Open source software is the most significant all-encompassing and long-term trend that the software industry has seen since the early 1980s”. This is one of the conclusions of a recent IDC report [IDC 06], which shows how much the perception of FLOSS (free/libre/open source software) has changed in the recent years. Right now, the majority of developers in the world are using open source software [Forr 07], and FLOSS platforms are used in one way or the other by a large share of companies.
Despite this situation, there is still a significant barrier in the adoption process for small and medium companies, both in terms of using FLOSS internally and in creating products and services centered on FLOSS products. The purpose of this report is to provide a simple and in-depth view of the fundamental aspects of FLOSS, how to adopt it within a small/medium company, and how to build a sustainable business based on it.
Download FLOSS Guide for SMEs / SMBs
- FLOSS guide (80 pages, 2Mbytes PDF)
- FLOSS catalog (94 pages, 20Mbytes PDF)
Yet another computer vendor started to support Linux on Desktop.
Now, Lenovo is finally joining Dell as one of the first top-tier PC vendors to offer pre-installed Linux desktops to its customers. On Aug-07-2007, Lenovo and Novell announced an agreement to provide preloaded Linux on Lenovo ThinkPad notebook PCs and to provide support from Lenovo for the operating system. The companies will offer SUSE Linux Enterprise Desktop 10 from Novell to commercial customers on Lenovo notebooks including those in the popular ThinkPad T Series, a class of notebooks aimed at typical business users, beginning in the fourth quarter of 2007. The ThinkPad notebooks with the Linux-preload will also be available for purchase by individual customers.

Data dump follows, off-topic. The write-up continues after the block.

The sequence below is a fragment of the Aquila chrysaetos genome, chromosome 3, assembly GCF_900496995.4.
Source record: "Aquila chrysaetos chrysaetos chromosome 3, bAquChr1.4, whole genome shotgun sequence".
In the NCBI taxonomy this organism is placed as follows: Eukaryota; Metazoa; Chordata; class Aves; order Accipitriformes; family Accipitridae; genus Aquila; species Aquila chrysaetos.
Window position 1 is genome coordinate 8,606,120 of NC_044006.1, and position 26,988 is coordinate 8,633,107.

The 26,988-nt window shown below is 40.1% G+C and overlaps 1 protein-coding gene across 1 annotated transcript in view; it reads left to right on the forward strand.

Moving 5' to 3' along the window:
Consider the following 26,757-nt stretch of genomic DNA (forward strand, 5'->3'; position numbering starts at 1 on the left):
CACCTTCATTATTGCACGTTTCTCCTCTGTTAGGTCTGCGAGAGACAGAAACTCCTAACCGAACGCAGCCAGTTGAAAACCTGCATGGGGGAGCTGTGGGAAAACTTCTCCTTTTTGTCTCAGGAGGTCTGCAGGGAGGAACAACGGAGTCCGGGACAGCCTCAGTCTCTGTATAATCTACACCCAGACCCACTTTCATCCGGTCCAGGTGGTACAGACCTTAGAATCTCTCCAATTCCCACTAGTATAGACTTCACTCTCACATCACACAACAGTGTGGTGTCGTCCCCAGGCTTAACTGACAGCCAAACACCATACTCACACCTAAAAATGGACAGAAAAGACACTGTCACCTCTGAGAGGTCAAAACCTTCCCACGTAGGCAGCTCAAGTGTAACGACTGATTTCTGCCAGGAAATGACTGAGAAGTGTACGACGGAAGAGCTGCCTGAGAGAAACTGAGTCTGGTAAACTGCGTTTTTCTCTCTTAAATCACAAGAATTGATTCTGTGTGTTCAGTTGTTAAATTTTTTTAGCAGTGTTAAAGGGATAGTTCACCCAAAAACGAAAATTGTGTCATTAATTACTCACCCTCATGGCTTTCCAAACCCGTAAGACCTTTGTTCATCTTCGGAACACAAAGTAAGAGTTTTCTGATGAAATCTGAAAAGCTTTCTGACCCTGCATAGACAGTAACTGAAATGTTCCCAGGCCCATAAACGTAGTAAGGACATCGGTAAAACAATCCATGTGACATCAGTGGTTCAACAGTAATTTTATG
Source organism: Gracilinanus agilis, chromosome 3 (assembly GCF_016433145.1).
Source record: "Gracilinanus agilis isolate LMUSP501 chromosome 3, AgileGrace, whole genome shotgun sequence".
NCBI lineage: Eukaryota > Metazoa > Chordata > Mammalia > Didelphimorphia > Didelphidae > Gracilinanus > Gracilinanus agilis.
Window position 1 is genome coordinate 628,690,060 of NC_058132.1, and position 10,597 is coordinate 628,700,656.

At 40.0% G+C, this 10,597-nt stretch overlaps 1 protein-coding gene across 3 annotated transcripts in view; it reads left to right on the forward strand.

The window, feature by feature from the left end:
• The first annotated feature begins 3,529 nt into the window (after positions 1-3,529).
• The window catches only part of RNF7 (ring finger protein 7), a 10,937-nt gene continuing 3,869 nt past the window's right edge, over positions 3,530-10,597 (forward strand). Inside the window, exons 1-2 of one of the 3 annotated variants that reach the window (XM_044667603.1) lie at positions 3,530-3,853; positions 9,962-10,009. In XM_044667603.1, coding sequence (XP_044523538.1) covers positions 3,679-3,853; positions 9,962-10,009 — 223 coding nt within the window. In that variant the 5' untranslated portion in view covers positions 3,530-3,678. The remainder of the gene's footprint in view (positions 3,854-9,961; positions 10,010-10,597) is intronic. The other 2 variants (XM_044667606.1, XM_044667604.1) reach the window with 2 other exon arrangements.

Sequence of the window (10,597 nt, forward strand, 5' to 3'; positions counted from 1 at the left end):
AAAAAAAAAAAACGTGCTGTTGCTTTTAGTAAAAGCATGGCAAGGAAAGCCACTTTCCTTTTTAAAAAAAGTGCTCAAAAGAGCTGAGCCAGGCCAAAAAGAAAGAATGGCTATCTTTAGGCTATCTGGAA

PC vendor Lenovo has promised ThinkPads with pre-installed Novell SUSE Linux Enterprise Desktop 10 for some time now. Lenovo will deliver the goods the week of Jan. 14.
Lenovo will release pre-installed SLED 10 on its Intel Centrino processor-powered ThinkPad T61 and R61 14-inch-wide notebooks. In February, Lenovo’s pre-integrated Novell Linux offering will expand to include some Penryn-based ThinkPads.
=> Read more …
Canonical Ltd the creator of Ubuntu Linux has released a new software called Bazaar. It is a distributed version control system available under the GPL that reduces barriers to participation in your project. If you can run Python 2.4, then you can run Bazaar.
There are many really good VCS tools such as Subversion and Git. Bazaar is a decentralized revision control system. Revision control involves keeping track of changes in software source code or similar information, and helping people work on it in teams.Bazaar features
=> Ease of use
=> Portable software (Works on *nix / Windows)
=> GPL Code
=> Good performance
=> Safe with your data etc
The program is simple to deploy. It doesn’t require a dedicated server. Any Web server that includes ftp will work as a Bazaar server. Canonical also states that because developers can commit their code locally whenever they want, they’re less dependent on the central code base.
Download Bazaar VCS
=> Visit project home page to download Bazaar Distributed Version Control Software